Tuesday , August 16 2022

British science voice fighting for the future of UK research


Venki Ramakrishnan responded amazingly to the two most important phone calls of his working life. In October 2009, he refused for several minutes to believe that his caller was actually the secretary general of the Royal Swedish Academy of Sciences informing him that he had won the Nobel chemistry prize, rather than a prankster wearing a Scandinavian accent.

Then in early 2015 Sir Venki (who was knighted in 2012) received a call from the vice president of the Royal Society, the UK’s national academy of sciences, asking if he would consider becoming president – the country’s most famous scientific site .

“I thought initially he was contacting me to get suggestions from other people,” said Sir Venki. He soon realized he was being singled out for the main job but was still arguing against his own appointment, for technical and personal reasons, as the caller became increasingly irritated. “I didn’t think I was particularly suited to this job,” he said.

Eventually, Sir Venki – a molecular biologist known for his attractive modesty – came up with the idea and was appointed PRS, as the presidency is called in scientific circles, for a five-year term that expires on Monday.

The Royal Society is one of the world’s oldest and most influential scientific bodies, housed in a majestic building overlooking St James Park in central London. It is a self-governing fellowship, spending £ 130m a year on a mission dating back to its founding in the 1660s: “Recognizing, promoting and supporting excellence in science and encouraging the development and use of science for the benefit of humanity. In addition to 210 employees, the Royal Society can mobilize hundreds of volunteers among its 1,700 fellows and overseas members.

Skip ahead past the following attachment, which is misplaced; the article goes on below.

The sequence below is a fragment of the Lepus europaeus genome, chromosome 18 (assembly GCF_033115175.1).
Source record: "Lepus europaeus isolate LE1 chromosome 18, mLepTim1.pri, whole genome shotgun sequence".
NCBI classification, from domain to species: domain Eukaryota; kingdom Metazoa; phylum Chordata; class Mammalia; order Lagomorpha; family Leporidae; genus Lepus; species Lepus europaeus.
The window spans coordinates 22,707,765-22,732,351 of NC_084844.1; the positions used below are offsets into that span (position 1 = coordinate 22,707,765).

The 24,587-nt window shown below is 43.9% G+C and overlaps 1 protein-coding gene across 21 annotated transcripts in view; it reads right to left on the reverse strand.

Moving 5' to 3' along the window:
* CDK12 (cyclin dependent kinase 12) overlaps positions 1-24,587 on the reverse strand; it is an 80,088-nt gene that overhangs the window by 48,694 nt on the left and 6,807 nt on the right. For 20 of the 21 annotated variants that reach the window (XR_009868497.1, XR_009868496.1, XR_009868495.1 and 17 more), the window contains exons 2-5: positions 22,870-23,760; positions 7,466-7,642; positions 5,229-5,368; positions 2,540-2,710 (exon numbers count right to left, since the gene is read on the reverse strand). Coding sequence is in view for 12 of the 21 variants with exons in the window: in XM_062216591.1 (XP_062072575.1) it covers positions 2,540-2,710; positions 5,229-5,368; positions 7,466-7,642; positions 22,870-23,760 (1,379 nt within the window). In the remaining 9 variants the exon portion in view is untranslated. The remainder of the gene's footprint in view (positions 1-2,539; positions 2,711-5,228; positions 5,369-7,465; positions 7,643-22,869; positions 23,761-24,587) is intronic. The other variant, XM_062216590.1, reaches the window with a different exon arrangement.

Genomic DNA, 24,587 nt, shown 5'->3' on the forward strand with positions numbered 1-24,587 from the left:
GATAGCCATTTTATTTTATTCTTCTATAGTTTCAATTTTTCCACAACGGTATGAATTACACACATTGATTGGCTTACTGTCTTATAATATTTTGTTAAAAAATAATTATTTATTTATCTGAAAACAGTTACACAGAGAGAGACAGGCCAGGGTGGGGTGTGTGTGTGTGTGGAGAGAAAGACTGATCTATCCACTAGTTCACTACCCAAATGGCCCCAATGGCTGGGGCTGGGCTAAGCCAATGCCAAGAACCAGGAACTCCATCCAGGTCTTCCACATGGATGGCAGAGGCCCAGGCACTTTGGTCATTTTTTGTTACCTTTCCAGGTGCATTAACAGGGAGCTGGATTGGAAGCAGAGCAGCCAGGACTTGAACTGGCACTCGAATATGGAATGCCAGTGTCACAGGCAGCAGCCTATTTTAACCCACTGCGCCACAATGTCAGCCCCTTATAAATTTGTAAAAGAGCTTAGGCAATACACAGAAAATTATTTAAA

Sir Venki, 68, started in 2015 with a slate of issues he wanted to pursue as PRS: “improving international relations, engaging with the public – and I was particularly passionate about education reform”. But two unexpected developments ensued. Brexit – and how to shield research from its adverse effects – has been a “complete distraction” for more than four years. And Covid-19 has dominated this year. “I’ll be called president B to C rather than A to Z,” he jokes, “because I only succeeded from Brexit to Covid.”

Sir Venki’s background as a world scientist, rather than a member of Britain’s large and well-known scientific establishment, was one reason why he was surprised to have been tapped for the role of PRS, but he used it effectively to argue for maintaining the maximal international links for UK Science after Brexit.

“I came to Britain relatively late in life, in my late 40s,” he said. “I didn’t have a network here. I didn’t know a wide range of people. I certainly didn’t know anyone outside of science. ”

Sir Venki was brought up in southern India in a middle-class family – both parents were scientists – who moved to the United States after graduating, working at various American universities before becoming a group leader in Cambridge’s famous “Nobel Prize factory” , MRC Molecular Biology Laboratory in 1999.

One reason he accepted PRS’s position, he said, is that “it would be a good symbol for someone coming from outside Britain, late in life, to be adequately accepted to lead the British science voice. I thought that sent a good message about the openness of Britain. ”

After the result of the referendum, Sir Venki encouraged the Royal Society and other scientific organizations to bring potential damage to research from the impression that Brexit gave the UK a less welcoming and more xenophobic society. But it had to operate within the rules laid down by the Charity Commission. “While we cannot take sides in a political question, we can identify the potential consequences of something happening,” he said.

The campaign has been partially successful, Sir Venki feels, in two ways: guaranteeing the rights of EU citizens to stay in Britain; and to persuade the government to introduce a visa scheme that makes it “relatively simple” to recruit researchers not only from Europe but from anywhere in the world.